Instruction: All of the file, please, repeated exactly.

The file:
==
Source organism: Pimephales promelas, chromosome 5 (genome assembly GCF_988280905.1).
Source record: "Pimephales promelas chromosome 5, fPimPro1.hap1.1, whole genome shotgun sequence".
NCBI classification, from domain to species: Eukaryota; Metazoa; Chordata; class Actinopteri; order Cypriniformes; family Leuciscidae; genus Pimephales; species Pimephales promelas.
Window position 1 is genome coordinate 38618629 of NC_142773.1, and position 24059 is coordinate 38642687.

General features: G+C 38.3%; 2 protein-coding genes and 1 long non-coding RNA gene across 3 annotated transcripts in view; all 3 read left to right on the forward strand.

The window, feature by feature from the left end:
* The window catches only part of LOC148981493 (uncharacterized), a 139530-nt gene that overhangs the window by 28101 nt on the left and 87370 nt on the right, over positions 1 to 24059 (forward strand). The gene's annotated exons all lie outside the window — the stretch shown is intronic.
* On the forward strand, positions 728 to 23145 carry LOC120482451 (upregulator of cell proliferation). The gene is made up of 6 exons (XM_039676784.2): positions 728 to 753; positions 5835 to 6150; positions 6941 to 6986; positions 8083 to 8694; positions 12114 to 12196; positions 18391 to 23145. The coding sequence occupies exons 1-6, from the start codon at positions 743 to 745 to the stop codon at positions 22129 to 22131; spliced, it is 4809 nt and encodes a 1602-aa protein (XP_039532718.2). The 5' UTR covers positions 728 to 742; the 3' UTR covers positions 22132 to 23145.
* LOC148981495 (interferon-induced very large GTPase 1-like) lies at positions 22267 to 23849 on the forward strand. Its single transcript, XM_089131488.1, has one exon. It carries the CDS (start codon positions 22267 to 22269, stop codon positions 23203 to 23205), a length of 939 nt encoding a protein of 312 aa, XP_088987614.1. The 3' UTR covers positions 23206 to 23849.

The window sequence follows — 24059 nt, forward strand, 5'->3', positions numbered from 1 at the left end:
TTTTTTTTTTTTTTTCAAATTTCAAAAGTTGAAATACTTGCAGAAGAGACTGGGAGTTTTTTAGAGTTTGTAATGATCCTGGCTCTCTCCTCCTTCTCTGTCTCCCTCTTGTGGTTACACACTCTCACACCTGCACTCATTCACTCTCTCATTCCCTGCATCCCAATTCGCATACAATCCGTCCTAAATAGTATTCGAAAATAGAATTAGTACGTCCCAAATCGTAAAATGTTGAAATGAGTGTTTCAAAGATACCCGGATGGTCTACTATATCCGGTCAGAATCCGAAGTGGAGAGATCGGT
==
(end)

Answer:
Source organism: Pimephales promelas, chromosome 5 (genome assembly GCF_988280905.1).
Source record: "Pimephales promelas chromosome 5, fPimPro1.hap1.1, whole genome shotgun sequence".
NCBI classification, from domain to species: Eukaryota; Metazoa; Chordata; class Actinopteri; order Cypriniformes; family Leuciscidae; genus Pimephales; species Pimephales promelas.
Window position 1 is genome coordinate 38618629 of NC_142773.1, and position 24059 is coordinate 38642687.

General features: G+C 38.3%; 2 protein-coding genes and 1 long non-coding RNA gene across 3 annotated transcripts in view; all 3 read left to right on the forward strand.

The window, feature by feature from the left end:
* The window catches only part of LOC148981493 (uncharacterized), a 139530-nt gene that overhangs the window by 28101 nt on the left and 87370 nt on the right, over positions 1 to 24059 (forward strand). The gene's annotated exons all lie outside the window — the stretch shown is intronic.
* On the forward strand, positions 728 to 23145 carry LOC120482451 (upregulator of cell proliferation). The gene is made up of 6 exons (XM_039676784.2): positions 728 to 753; positions 5835 to 6150; positions 6941 to 6986; positions 8083 to 8694; positions 12114 to 12196; positions 18391 to 23145. The coding sequence occupies exons 1-6, from the start codon at positions 743 to 745 to the stop codon at positions 22129 to 22131; spliced, it is 4809 nt and encodes a 1602-aa protein (XP_039532718.2). The 5' UTR covers positions 728 to 742; the 3' UTR covers positions 22132 to 23145.
* LOC148981495 (interferon-induced very large GTPase 1-like) lies at positions 22267 to 23849 on the forward strand. Its single transcript, XM_089131488.1, has one exon. It carries the CDS (start codon positions 22267 to 22269, stop codon positions 23203 to 23205), a length of 939 nt encoding a protein of 312 aa, XP_088987614.1. The 3' UTR covers positions 23206 to 23849.

The window sequence follows — 24059 nt, forward strand, 5'->3', positions numbered from 1 at the left end:
TTTTTTTTTTTTTTTCAAATTTCAAAAGTTGAAATACTTGCAGAAGAGACTGGGAGTTTTTTAGAGTTTGTAATGATCCTGGCTCTCTCCTCCTTCTCTGTCTCCCTCTTGTGGTTACACACTCTCACACCTGCACTCATTCACTCTCTCATTCCCTGCATCCCAATTCGCATACAATCCGTCCTAAATAGTATTCGAAAATAGAATTAGTACGTCCCAAATCGTAAAATGTTGAAATGAGTGTTTCAAAGATACCCGGATGGTCTACTATATCCGGTCAGAATCCGAAGTGGAGAGATCGGT